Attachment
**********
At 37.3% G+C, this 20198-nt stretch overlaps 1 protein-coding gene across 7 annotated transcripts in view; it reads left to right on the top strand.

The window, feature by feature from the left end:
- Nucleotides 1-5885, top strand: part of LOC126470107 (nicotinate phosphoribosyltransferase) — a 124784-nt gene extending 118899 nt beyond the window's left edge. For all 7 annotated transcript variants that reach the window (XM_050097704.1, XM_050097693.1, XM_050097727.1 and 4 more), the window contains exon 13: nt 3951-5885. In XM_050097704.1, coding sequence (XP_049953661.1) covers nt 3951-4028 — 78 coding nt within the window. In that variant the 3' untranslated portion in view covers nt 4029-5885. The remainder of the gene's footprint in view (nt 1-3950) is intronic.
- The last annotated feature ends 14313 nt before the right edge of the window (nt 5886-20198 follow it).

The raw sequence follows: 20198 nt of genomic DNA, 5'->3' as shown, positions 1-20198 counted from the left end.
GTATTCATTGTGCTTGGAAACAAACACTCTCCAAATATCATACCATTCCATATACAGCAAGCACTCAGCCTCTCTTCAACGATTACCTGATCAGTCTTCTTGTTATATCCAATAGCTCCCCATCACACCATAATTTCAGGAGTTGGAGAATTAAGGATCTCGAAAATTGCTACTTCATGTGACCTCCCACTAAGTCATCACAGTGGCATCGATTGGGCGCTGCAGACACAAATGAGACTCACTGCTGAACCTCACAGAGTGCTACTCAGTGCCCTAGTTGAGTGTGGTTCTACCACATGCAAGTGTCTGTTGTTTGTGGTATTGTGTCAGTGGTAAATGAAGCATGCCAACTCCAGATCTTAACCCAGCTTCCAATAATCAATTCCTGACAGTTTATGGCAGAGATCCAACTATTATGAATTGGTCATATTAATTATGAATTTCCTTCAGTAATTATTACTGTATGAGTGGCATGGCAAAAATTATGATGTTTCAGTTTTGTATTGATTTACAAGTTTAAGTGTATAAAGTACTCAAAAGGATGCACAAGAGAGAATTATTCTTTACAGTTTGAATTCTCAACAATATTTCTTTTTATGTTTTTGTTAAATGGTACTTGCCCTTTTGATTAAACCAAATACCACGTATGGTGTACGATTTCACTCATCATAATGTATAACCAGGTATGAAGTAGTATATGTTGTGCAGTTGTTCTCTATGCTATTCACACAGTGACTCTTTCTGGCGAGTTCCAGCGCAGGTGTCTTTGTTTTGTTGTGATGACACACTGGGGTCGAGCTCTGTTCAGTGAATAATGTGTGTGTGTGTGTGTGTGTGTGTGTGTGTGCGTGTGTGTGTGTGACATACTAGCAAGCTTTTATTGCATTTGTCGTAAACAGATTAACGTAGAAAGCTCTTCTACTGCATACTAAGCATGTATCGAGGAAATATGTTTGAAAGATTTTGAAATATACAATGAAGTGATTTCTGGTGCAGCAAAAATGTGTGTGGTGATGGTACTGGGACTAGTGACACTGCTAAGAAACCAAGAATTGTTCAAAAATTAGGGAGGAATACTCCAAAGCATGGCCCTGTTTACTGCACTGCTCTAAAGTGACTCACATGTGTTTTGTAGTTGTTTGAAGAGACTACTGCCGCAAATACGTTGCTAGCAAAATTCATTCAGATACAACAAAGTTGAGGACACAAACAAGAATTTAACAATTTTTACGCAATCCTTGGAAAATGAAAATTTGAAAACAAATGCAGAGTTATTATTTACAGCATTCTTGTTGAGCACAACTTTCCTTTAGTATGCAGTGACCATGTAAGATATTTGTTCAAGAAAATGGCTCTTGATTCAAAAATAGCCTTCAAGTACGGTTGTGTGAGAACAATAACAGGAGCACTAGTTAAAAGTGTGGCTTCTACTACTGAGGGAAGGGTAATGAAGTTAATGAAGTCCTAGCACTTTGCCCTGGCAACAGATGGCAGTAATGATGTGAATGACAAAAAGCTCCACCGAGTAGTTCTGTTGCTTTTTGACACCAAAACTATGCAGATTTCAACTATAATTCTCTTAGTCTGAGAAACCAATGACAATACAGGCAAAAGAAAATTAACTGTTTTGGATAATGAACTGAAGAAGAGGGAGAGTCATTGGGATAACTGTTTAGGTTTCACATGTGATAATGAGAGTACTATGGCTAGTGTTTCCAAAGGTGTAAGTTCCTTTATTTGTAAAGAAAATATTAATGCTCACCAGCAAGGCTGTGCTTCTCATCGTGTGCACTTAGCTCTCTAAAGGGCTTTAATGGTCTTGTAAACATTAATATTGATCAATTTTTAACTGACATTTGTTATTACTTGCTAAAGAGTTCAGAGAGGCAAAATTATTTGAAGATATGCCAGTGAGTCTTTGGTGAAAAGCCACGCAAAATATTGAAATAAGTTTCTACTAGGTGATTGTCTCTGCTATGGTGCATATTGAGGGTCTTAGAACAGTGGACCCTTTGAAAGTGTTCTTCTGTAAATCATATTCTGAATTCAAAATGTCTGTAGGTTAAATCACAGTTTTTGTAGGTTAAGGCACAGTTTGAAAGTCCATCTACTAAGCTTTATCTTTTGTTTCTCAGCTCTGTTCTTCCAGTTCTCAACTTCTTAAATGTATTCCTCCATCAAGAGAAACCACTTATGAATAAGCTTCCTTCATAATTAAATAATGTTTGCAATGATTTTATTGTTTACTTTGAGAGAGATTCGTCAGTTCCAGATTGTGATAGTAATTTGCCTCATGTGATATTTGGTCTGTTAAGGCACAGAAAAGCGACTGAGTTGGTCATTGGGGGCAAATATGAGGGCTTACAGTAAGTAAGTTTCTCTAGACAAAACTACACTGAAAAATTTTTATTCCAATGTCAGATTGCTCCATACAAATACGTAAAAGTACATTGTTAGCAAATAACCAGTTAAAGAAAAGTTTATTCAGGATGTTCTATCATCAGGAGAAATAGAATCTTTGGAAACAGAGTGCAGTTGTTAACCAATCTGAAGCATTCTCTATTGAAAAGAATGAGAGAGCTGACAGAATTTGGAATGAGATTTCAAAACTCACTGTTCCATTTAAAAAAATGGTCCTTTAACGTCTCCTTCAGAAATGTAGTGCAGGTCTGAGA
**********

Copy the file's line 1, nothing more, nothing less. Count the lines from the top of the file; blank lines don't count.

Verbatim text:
At 37.3% G+C, this 20198-nt stretch overlaps 1 protein-coding gene across 7 annotated transcripts in view; it reads left to right on the top strand.